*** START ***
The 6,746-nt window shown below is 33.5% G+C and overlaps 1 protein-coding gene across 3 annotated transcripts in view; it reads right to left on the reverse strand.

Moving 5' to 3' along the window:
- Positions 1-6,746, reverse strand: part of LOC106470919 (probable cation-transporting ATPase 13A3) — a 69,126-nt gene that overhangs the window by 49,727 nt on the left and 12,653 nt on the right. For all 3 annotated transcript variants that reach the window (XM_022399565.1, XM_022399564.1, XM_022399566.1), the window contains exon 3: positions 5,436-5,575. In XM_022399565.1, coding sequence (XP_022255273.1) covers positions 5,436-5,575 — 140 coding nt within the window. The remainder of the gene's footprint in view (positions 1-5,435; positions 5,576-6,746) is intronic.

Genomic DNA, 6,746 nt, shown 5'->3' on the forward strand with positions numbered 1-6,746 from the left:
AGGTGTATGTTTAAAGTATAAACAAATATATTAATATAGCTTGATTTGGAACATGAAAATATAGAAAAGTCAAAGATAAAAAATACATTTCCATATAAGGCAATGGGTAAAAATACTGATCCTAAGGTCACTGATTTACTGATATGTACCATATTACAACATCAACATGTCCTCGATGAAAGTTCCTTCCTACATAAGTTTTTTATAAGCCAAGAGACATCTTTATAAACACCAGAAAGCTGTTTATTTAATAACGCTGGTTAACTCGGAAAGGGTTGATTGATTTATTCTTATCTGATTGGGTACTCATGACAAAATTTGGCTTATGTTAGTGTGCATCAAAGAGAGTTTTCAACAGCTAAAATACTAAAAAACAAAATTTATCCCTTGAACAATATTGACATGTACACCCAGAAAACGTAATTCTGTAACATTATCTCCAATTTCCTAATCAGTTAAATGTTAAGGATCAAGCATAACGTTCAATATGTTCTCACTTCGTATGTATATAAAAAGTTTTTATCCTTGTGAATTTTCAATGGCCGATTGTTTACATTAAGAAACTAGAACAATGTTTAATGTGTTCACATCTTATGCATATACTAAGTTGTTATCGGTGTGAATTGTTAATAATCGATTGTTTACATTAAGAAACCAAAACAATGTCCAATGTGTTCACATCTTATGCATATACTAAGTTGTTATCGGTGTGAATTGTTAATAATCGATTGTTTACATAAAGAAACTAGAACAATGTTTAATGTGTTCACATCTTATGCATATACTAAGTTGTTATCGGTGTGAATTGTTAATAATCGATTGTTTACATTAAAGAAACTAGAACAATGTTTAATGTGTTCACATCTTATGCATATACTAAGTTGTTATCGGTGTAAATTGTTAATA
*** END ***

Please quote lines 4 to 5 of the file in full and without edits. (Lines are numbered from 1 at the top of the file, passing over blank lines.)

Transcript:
Genomic DNA, 6,746 nt, shown 5'->3' on the forward strand with positions numbered 1-6,746 from the left:
AGGTGTATGTTTAAAGTATAAACAAATATATTAATATAGCTTGATTTGGAACATGAAAATATAGAAAAGTCAAAGATAAAAAATACATTTCCATATAAGGCAATGGGTAAAAATACTGATCCTAAGGTCACTGATTTACTGATATGTACCATATTACAACATCAACATGTCCTCGATGAAAGTTCCTTCCTACATAAGTTTTTTATAAGCCAAGAGACATCTTTATAAACACCAGAAAGCTGTTTATTTAATAACGCTGGTTAACTCGGAAAGGGTTGATTGATTTATTCTTATCTGATTGGGTACTCATGACAAAATTTGGCTTATGTTAGTGTGCATCAAAGAGAGTTTTCAACAGCTAAAATACTAAAAAACAAAATTTATCCCTTGAACAATATTGACATGTACACCCAGAAAACGTAATTCTGTAACATTATCTCCAATTTCCTAATCAGTTAAATGTTAAGGATCAAGCATAACGTTCAATATGTTCTCACTTCGTATGTATATAAAAAGTTTTTATCCTTGTGAATTTTCAATGGCCGATTGTTTACATTAAGAAACTAGAACAATGTTTAATGTGTTCACATCTTATGCATATACTAAGTTGTTATCGGTGTGAATTGTTAATAATCGATTGTTTACATTAAGAAACCAAAACAATGTCCAATGTGTTCACATCTTATGCATATACTAAGTTGTTATCGGTGTGAATTGTTAATAATCGATTGTTTACATAAAGAAACTAGAACAATGTTTAATGTGTTCACATCTTATGCATATACTAAGTTGTTATCGGTGTGAATTGTTAATAATCGATTGTTTACATTAAAGAAACTAGAACAATGTTTAATGTGTTCACATCTTATGCATATACTAAGTTGTTATCGGTGTAAATTGTTAATA